A. Please use the "Enquire Online" button. We will reply to your request as soon as possible!
Q. Are the colours accurate?
A. We do our best! We can send more photographs or even chat over FaceTime to assist you.
Q. How are you sizing the artwork?
A. We use inches (H x W) and only list the canvas size without a frame.
Q. What does Framed or Unframed mean?
A. Unframed implies the artist intends the painting to be displayed without a frame. Traditionally, the canvas is finished on the sides with a black edge, or the image wraps around to the back.
Framed implies that the artists intends the artwork to be framed, and the price includes the cost of framing by our gallery. We do not list the framed size, as you may choose framing options, depending on availability. Restrictions apply.
Q. Can paintings listed as Unframed be framed?
A. In many cases, yes. Please send us an enquiry regarding the painting you wish to be framed. Please note, the cost of custom framing is not listed on our website.
Q. Can a piece of art be shipped from your other location for a viewing?
A. Artwork transfers between our galleries can be arranged depending on availability and being part of an active exhibition. There is a nominal fee to cover to cost of shipping and handling. *Conditions & restrictions apply.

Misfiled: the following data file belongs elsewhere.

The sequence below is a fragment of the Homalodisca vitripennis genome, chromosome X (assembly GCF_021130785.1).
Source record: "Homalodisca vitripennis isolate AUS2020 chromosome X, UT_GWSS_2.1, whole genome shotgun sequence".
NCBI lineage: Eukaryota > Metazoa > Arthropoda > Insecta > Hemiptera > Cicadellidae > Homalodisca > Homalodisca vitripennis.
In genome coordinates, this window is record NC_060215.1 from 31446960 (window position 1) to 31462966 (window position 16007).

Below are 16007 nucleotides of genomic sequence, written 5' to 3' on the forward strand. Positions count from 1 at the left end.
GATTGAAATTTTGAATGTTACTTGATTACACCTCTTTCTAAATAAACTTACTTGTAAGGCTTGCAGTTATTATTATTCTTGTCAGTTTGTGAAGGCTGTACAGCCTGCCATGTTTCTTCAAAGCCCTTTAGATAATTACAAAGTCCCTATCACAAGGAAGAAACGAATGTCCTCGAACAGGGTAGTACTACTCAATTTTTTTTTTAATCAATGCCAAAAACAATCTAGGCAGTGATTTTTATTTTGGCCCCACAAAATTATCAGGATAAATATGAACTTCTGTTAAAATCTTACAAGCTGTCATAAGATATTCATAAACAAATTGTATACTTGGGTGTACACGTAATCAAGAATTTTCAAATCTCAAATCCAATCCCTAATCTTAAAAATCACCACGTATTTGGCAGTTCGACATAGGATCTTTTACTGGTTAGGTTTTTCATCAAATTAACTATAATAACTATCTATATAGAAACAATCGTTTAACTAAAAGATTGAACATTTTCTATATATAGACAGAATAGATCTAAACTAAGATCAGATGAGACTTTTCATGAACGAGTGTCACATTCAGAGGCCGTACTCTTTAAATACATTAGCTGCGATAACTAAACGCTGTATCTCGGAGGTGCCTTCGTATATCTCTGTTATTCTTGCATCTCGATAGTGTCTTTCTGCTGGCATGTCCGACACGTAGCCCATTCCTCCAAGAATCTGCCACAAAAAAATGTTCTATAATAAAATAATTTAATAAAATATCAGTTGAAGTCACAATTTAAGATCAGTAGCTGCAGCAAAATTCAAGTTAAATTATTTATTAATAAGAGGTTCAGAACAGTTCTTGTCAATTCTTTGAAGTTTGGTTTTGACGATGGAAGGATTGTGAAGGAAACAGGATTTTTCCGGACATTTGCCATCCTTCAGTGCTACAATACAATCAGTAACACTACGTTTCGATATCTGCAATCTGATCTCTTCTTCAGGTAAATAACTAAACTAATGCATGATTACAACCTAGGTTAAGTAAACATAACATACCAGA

If you have any further questions or any of these Quick FAQ's are not clear, please contact us!
Paul was born in Calgary, Alberta on April 25, 1974. At the age of six, his family moved to the picturesque community of Crawford Bay, British Columbia. Growing up surrounded by the breathtaking beauty of the Kootenay region’s mountains and lakes instilled in Paul, a love of nature that inspires much of his art to this day. At the age of 15, Paul began his blacksmithing apprenticeship at the Kootenay Forge under the mentorship of John Smith. When Paul was 20 years old, he became the head blacksmith at Fort Steele Heritage Town, just outside of Cranbrook, BC. In 2001, at the age of 26, Paul began his own blacksmithing business with six employees. Today, Paul lives with his wife and two children in Cranbrook. Family and community involvement are the most important elements of Paul’s life.
Through his early public art projects he was able to facilitate substantial positive changes in the way that people in Cranbrook relate to their community and to each other. He has since, been able to bring that same spirit of community building with public art projects to many other cities. For centuries the blacksmith has been a master of utilitarian sculpture. Kings have called on blacksmiths to build gates and railings and furniture that have outlasted their royal selves by centuries. Today, the craft of the artist-blacksmith remains entrenched in that respected tradition: to create lasting beauty from iron. When it gets red-hot, iron takes on a malleable quality that, can be formed into a limitless variety of shapes and forms. The artist’s creativity flows easily into the red-hot iron and once it cools, you can rest assured that that piece will remain intact for generations.